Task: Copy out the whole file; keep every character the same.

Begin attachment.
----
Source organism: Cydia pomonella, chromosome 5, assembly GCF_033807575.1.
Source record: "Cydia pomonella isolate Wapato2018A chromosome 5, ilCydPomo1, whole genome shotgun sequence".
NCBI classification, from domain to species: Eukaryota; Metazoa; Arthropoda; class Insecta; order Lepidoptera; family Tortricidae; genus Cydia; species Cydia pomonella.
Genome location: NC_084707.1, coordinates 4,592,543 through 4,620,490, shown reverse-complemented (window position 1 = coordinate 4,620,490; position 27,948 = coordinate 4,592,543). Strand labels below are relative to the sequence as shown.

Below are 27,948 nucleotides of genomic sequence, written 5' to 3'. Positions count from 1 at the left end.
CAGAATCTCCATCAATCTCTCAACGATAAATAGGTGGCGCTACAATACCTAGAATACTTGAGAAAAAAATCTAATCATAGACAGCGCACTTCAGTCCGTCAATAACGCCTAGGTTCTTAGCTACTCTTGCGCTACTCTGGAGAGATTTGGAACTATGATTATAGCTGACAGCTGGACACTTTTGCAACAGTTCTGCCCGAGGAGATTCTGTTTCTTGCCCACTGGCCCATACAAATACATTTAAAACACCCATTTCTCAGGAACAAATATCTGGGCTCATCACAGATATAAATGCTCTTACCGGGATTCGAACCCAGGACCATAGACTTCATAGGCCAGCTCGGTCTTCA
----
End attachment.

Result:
Source organism: Cydia pomonella, chromosome 5, assembly GCF_033807575.1.
Source record: "Cydia pomonella isolate Wapato2018A chromosome 5, ilCydPomo1, whole genome shotgun sequence".
NCBI classification, from domain to species: Eukaryota; Metazoa; Arthropoda; class Insecta; order Lepidoptera; family Tortricidae; genus Cydia; species Cydia pomonella.
Genome location: NC_084707.1, coordinates 4,592,543 through 4,620,490, shown reverse-complemented (window position 1 = coordinate 4,620,490; position 27,948 = coordinate 4,592,543). Strand labels below are relative to the sequence as shown.

Below are 27,948 nucleotides of genomic sequence, written 5' to 3'. Positions count from 1 at the left end.
CAGAATCTCCATCAATCTCTCAACGATAAATAGGTGGCGCTACAATACCTAGAATACTTGAGAAAAAAATCTAATCATAGACAGCGCACTTCAGTCCGTCAATAACGCCTAGGTTCTTAGCTACTCTTGCGCTACTCTGGAGAGATTTGGAACTATGATTATAGCTGACAGCTGGACACTTTTGCAACAGTTCTGCCCGAGGAGATTCTGTTTCTTGCCCACTGGCCCATACAAATACATTTAAAACACCCATTTCTCAGGAACAAATATCTGGGCTCATCACAGATATAAATGCTCTTACCGGGATTCGAACCCAGGACCATAGACTTCATAGGCCAGCTCGGTCTTCA